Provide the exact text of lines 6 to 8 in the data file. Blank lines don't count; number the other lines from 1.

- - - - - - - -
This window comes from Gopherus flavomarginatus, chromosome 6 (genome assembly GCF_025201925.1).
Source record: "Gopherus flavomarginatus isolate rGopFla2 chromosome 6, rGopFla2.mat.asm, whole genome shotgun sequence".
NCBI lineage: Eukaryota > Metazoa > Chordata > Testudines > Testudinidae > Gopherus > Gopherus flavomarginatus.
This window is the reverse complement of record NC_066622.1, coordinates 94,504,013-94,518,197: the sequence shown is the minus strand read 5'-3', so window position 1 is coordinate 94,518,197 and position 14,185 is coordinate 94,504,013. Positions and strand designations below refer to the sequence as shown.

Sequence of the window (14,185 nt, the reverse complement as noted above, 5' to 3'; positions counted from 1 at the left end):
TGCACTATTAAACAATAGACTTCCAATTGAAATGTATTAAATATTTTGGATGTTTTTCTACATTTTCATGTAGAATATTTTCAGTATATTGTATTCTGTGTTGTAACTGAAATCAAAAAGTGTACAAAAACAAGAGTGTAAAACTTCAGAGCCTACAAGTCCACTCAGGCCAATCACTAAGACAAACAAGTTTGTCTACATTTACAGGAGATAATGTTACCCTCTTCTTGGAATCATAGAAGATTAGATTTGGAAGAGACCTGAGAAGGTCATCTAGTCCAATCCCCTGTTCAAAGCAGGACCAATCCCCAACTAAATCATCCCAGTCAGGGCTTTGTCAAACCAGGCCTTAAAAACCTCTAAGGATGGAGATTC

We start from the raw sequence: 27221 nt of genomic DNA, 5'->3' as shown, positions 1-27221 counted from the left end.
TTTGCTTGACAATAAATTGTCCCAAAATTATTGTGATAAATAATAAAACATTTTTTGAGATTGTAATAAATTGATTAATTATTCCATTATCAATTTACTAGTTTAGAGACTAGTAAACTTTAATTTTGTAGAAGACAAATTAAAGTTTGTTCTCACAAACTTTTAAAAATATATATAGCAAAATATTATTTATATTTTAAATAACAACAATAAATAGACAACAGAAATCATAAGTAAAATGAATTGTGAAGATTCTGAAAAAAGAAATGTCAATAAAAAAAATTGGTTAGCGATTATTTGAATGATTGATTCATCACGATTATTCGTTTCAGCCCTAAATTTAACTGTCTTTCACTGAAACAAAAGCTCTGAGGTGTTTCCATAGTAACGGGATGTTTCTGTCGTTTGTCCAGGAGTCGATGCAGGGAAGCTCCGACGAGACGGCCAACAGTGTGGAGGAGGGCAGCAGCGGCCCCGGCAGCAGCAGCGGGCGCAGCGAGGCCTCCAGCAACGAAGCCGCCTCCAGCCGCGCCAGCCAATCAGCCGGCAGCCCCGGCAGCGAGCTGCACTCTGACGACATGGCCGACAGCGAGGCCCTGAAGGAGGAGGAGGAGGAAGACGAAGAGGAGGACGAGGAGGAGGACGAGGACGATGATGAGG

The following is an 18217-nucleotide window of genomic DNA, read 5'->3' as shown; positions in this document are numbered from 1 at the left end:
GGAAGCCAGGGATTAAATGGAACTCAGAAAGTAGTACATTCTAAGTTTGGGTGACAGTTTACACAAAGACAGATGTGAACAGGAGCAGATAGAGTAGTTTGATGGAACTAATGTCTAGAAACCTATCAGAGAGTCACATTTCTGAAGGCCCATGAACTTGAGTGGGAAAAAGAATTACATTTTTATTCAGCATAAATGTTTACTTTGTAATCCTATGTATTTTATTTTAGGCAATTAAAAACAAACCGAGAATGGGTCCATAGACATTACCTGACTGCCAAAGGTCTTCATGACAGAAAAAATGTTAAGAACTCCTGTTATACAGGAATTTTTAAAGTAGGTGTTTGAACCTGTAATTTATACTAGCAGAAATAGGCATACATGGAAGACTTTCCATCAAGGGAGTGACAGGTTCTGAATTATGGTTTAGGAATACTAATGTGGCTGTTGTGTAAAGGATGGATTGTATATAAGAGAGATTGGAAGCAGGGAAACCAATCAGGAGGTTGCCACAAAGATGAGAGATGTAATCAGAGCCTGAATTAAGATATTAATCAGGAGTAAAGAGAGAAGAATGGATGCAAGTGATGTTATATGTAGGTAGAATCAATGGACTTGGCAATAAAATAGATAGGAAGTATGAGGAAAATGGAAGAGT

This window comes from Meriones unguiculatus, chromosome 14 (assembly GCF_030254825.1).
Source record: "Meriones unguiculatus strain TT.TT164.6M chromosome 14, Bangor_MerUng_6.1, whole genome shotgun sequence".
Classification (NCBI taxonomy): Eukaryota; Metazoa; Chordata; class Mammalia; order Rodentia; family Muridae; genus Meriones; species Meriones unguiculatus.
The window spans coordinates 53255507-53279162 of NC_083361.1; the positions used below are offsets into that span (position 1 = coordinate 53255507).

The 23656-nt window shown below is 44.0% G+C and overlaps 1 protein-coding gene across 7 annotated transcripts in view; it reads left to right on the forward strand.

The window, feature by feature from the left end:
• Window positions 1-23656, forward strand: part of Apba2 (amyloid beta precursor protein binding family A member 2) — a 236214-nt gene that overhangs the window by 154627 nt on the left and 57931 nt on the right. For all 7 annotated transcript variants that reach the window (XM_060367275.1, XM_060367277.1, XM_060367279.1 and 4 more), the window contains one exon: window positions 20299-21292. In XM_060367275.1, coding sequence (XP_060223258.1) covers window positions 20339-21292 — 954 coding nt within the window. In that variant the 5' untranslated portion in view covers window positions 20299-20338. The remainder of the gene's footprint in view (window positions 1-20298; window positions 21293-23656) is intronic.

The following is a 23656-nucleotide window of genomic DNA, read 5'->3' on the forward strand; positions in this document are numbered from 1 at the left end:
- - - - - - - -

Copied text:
TGCACTATTAAACAATAGACTTCCAATTGAAATGTATTAAATATTTTGGATGTTTTTCTACATTTTCATGTAGAATATTTTCAGTATATTGTATTCTGTGTTGTAACTGAAATCAAAAAGTGTACAAAAACAAGAGTGTAAAACTTCAGAGCCTACAAGTCCACTCAGGCCAATCACTAAGACAAACAAGTTTGTCTACATTTACAGGAGATAATGTTACCCTCTTCTTGGAATCATAGAAGATTAGATTTGGAAGAGACCTGAGAAGGTCATCTAGTCCAATCCCCTGTTCAAAGCAGGACCAATCCCCAACTAAATCATCCCAGTCAGGGCTTTGTCAAACCAGGCCTTAAAAACCTCTAAGGATGGAGATTC

We start from the raw sequence: 27221 nt of genomic DNA, 5'->3' as shown, positions 1-27221 counted from the left end.
TTTGCTTGACAATAAATTGTCCCAAAATTATTGTGATAAATAATAAAACATTTTTTGAGATTGTAATAAATTGATTAATTATTCCATTATCAATTTACTAGTTTAGAGACTAGTAAACTTTAATTTTGTAGAAGACAAATTAAAGTTTGTTCTCACAAACTTTTAAAAATATATATAGCAAAATATTATTTATATTTTAAATAACAACAATAAATAGACAACAGAAATCATAAGTAAAATGAATTGTGAAGATTCTGAAAAAAGAAATGTCAATAAAAAAAATTGGTTAGCGATTATTTGAATGATTGATTCATCACGATTATTCGTTTCAGCCCTAAATTTAACTGTCTTTCACTGAAACAAAAGCTCTGAGGTGTTTCCATAGTAACGGGATGTTTCTGTCGTTTGTCCAGGAGTCGATGCAGGGAAGCTCCGACGAGACGGCCAACAGTGTGGAGGAGGGCAGCAGCGGCCCCGGCAGCAGCAGCGGGCGCAGCGAGGCCTCCAGCAACGAAGCCGCCTCCAGCCGCGCCAGCCAATCAGCCGGCAGCCCCGGCAGCGAGCTGCACTCTGACGACATGGCCGACAGCGAGGCCCTGAAGGAGGAGGAGGAGGAAGACGAAGAGGAGGACGAGGAGGAGGACGAGGACGATGATGAGG